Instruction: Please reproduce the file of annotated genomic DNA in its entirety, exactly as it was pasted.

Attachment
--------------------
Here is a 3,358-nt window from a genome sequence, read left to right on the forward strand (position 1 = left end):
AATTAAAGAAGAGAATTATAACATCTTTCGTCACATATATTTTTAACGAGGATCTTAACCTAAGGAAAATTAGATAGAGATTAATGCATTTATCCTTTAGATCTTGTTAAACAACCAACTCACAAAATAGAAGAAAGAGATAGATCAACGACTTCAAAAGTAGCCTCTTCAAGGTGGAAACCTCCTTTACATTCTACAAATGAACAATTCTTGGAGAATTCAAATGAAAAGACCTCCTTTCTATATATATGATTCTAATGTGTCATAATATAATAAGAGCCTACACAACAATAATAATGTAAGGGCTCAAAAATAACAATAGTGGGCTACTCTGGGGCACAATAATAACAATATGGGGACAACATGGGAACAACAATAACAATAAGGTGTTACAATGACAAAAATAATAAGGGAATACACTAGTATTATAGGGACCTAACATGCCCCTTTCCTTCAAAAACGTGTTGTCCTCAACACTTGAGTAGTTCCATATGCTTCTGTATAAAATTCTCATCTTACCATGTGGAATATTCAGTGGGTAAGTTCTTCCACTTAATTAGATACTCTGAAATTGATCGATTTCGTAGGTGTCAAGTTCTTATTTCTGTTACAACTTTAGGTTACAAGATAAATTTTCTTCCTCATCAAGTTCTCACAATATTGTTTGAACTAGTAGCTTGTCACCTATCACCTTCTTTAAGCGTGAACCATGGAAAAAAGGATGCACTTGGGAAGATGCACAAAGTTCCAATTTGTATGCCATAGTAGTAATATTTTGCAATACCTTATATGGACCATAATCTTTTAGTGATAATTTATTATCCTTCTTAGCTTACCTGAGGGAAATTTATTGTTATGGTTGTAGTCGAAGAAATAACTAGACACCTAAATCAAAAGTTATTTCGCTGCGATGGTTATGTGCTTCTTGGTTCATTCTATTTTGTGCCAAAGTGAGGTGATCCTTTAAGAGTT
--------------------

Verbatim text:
Here is a 3,358-nt window from a genome sequence, read left to right on the forward strand (position 1 = left end):
AATTAAAGAAGAGAATTATAACATCTTTCGTCACATATATTTTTAACGAGGATCTTAACCTAAGGAAAATTAGATAGAGATTAATGCATTTATCCTTTAGATCTTGTTAAACAACCAACTCACAAAATAGAAGAAAGAGATAGATCAACGACTTCAAAAGTAGCCTCTTCAAGGTGGAAACCTCCTTTACATTCTACAAATGAACAATTCTTGGAGAATTCAAATGAAAAGACCTCCTTTCTATATATATGATTCTAATGTGTCATAATATAATAAGAGCCTACACAACAATAATAATGTAAGGGCTCAAAAATAACAATAGTGGGCTACTCTGGGGCACAATAATAACAATATGGGGACAACATGGGAACAACAATAACAATAAGGTGTTACAATGACAAAAATAATAAGGGAATACACTAGTATTATAGGGACCTAACATGCCCCTTTCCTTCAAAAACGTGTTGTCCTCAACACTTGAGTAGTTCCATATGCTTCTGTATAAAATTCTCATCTTACCATGTGGAATATTCAGTGGGTAAGTTCTTCCACTTAATTAGATACTCTGAAATTGATCGATTTCGTAGGTGTCAAGTTCTTATTTCTGTTACAACTTTAGGTTACAAGATAAATTTTCTTCCTCATCAAGTTCTCACAATATTGTTTGAACTAGTAGCTTGTCACCTATCACCTTCTTTAAGCGTGAACCATGGAAAAAAGGATGCACTTGGGAAGATGCACAAAGTTCCAATTTGTATGCCATAGTAGTAATATTTTGCAATACCTTATATGGACCATAATCTTTTAGTGATAATTTATTATCCTTCTTAGCTTACCTGAGGGAAATTTATTGTTATGGTTGTAGTCGAAGAAATAACTAGACACCTAAATCAAAAGTTATTTCGCTGCGATGGTTATGTGCTTCTTGGTTCATTCTATTTTGTGCCAAAGTGAGGTGATCCTTTAAGAGTT